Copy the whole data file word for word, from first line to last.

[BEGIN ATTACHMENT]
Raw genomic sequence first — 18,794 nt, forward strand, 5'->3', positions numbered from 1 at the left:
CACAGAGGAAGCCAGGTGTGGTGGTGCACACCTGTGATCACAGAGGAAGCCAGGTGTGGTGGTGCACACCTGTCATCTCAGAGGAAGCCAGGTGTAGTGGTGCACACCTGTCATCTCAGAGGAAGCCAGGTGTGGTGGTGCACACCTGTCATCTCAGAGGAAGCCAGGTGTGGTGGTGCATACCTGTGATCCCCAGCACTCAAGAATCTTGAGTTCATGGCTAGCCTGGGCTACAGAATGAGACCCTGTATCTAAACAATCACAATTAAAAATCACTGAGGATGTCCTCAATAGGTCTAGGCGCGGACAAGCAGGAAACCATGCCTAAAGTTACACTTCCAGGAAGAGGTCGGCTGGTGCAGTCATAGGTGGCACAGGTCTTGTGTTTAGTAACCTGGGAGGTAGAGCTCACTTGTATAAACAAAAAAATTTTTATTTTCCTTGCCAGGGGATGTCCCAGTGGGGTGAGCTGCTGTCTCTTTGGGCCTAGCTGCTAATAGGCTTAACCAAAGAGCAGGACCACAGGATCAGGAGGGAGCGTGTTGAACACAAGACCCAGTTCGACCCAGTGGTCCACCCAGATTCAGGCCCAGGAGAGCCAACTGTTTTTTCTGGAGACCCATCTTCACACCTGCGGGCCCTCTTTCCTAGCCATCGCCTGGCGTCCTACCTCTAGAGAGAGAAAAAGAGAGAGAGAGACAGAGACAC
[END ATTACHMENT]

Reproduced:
Raw genomic sequence first — 18,794 nt, forward strand, 5'->3', positions numbered from 1 at the left:
CACAGAGGAAGCCAGGTGTGGTGGTGCACACCTGTGATCACAGAGGAAGCCAGGTGTGGTGGTGCACACCTGTCATCTCAGAGGAAGCCAGGTGTAGTGGTGCACACCTGTCATCTCAGAGGAAGCCAGGTGTGGTGGTGCACACCTGTCATCTCAGAGGAAGCCAGGTGTGGTGGTGCATACCTGTGATCCCCAGCACTCAAGAATCTTGAGTTCATGGCTAGCCTGGGCTACAGAATGAGACCCTGTATCTAAACAATCACAATTAAAAATCACTGAGGATGTCCTCAATAGGTCTAGGCGCGGACAAGCAGGAAACCATGCCTAAAGTTACACTTCCAGGAAGAGGTCGGCTGGTGCAGTCATAGGTGGCACAGGTCTTGTGTTTAGTAACCTGGGAGGTAGAGCTCACTTGTATAAACAAAAAAATTTTTATTTTCCTTGCCAGGGGATGTCCCAGTGGGGTGAGCTGCTGTCTCTTTGGGCCTAGCTGCTAATAGGCTTAACCAAAGAGCAGGACCACAGGATCAGGAGGGAGCGTGTTGAACACAAGACCCAGTTCGACCCAGTGGTCCACCCAGATTCAGGCCCAGGAGAGCCAACTGTTTTTTCTGGAGACCCATCTTCACACCTGCGGGCCCTCTTTCCTAGCCATCGCCTGGCGTCCTACCTCTAGAGAGAGAAAAAGAGAGAGAGAGACAGAGACAC